The Pros of a Morning Workout

When you wake up, all of your muscles are relaxed and you’re likely to feel lethargic – exercise is the perfect remedy for this. Furthermore, a morning workout wakes you entire body up, including your metabolism. This means you’re more likely to lose weight when exercising in the morning as opposed to the evening. Moreover, if you don’t eat a big breakfast (especially not carbs) you will burn even more fat, according to PubMed studies.

A different study by Appalachian State University found that exercising at 7 a.m. lowers your blood pressure and improves sleep quality.

The Bad Points of Working Out In The Morning

You need to have the motivation to get up early each and every day. It’s too easy to hit the snooze button when the alarm goes off! It’s worth keeping in mind that you will probably have to get up earlier than normal if you want to exercise properly. You should also note that mornings can sometimes be hectic, especially if you have to go into work earlier than normal, which means you might be tempted to avoid exercising from time to time.


Evening Workouts Have Some Advantages

If you’ve had a stressful day at work, exercising is the ideal way to take your mind off things. On top of this, your body has had a chance to wake up and all of your muscles will be ready for the most strenuous of workouts. A study conducted by the American College of Chest Physicians found that your lungs are at peak performance in the late afternoon, making exercising much easier.

One final point about working out in the evening: it can also help you get to sleep! We said earlier that morning workouts are best for getting a good night’s sleep, but if you exercise at least two hours before bedtime, you should find that sleep comes just as easily since you’re burning off excess energy and calories. However, exercising too close to bedtime will likely have the opposite effect so try not to leave it too late!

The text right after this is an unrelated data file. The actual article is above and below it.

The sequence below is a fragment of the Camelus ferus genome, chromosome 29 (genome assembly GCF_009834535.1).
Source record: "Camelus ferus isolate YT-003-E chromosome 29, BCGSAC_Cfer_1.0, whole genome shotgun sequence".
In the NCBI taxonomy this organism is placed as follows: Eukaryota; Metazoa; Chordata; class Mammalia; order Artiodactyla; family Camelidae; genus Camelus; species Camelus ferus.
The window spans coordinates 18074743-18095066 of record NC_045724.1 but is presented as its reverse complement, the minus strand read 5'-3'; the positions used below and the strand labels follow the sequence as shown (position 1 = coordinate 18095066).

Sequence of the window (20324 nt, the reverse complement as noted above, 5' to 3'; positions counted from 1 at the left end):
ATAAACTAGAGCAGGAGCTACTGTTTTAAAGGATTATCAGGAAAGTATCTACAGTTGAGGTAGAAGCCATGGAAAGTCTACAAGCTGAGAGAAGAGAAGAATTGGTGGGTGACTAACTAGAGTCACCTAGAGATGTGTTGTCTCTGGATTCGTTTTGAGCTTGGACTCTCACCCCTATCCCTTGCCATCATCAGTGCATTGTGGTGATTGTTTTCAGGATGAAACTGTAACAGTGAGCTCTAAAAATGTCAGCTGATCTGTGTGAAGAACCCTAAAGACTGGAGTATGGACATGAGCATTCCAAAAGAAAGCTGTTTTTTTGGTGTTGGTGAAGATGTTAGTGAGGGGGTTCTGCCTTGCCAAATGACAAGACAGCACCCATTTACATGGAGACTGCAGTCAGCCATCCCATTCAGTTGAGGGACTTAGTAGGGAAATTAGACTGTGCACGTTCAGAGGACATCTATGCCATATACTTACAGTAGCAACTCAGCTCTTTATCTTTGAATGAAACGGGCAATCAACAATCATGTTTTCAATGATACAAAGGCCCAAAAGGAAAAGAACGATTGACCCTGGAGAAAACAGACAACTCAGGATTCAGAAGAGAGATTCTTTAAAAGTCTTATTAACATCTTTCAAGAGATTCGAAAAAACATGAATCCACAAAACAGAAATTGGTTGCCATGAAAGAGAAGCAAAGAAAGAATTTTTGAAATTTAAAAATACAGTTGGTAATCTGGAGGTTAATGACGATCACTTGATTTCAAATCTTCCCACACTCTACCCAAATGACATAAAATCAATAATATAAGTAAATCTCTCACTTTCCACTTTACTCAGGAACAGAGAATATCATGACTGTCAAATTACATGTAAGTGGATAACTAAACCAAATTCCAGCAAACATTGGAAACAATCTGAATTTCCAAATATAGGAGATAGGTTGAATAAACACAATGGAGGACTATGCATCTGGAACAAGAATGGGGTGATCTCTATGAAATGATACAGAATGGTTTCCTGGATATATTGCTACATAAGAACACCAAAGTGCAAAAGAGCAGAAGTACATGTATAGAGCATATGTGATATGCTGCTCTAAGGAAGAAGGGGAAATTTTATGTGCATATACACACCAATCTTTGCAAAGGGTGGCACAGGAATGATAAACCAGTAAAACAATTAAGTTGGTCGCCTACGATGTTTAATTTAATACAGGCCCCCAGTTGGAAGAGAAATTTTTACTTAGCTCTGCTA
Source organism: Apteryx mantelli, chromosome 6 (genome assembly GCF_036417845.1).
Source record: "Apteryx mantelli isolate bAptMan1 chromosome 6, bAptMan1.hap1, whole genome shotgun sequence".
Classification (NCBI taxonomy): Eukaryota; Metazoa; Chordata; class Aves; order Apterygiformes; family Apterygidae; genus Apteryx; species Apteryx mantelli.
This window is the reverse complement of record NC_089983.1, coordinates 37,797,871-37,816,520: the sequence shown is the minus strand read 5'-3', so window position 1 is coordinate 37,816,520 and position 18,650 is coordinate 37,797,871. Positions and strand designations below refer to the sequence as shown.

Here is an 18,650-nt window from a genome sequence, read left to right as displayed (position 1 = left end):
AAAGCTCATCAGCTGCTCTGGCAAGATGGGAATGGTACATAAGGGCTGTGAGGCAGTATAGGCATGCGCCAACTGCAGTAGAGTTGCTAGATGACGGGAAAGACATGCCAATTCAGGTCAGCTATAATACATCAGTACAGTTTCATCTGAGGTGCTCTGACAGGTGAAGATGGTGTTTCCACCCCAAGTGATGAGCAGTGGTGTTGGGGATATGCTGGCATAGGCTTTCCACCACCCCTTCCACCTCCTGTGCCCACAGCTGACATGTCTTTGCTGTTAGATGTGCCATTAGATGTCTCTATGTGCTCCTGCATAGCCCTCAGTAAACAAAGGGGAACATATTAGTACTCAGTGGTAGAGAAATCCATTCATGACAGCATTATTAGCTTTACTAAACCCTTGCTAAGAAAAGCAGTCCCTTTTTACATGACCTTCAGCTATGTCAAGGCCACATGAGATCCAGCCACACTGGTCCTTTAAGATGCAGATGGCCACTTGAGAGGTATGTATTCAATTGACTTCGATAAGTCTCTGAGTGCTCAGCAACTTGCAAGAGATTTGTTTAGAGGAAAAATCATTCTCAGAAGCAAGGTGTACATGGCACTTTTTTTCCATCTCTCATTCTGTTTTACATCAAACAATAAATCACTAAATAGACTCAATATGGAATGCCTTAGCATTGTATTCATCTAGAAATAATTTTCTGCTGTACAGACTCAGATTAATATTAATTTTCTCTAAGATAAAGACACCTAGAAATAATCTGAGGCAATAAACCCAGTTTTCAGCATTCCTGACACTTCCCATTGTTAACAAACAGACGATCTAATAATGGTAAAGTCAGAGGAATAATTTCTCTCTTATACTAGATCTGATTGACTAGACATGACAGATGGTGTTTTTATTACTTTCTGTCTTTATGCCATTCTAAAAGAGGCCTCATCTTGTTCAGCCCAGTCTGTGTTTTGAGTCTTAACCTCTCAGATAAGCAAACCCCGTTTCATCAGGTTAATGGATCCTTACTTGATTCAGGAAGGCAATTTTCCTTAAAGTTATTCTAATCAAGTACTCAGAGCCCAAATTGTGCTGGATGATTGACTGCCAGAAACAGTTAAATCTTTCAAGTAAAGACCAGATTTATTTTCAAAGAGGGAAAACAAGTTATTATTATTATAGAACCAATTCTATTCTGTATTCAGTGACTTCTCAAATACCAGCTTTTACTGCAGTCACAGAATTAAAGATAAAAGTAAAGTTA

The Cons of Evening Workouts

Sometimes when you’ve had an exhausting day at work, any kind of exercise is the last thing on your mind. We’ve all had days like this. It’s unavoidable, unfortunately. You might also have some unexpected family commitments to attend to after work, means that going to the gym isn’t possible. This general lack of control over what might happen each evening makes it more likely that people will skip workouts, and once people miss too many they might stop exercising completely.

Okay, so what’s the best time to exercise?

If you want to lose weight and maintain a strict schedule, morning workout is probably your best option. If, however, you want to exercise when your body is most alert and optimized for performance, evening workout might be preferred. Of course, it’s important to note that everyone is different – some people are naturally morning people, while others are night owls – so, your optimal time might be suited to a particular time of the day regardless of what scientific evidence says.

How Much Water Should You Drink In A Day

Everyone’s heard the old refrain — drink eight 8-ounce glasses of water a day. Turns out that’s not entirely accurate. The Mayo Clinic recommends about 13 cups a day for an average male and about nine cups a day for the average female. But the actual amount of water a person should drink in a day can vary based on where you live, how much you weigh, and what kind of lifestyle you lead.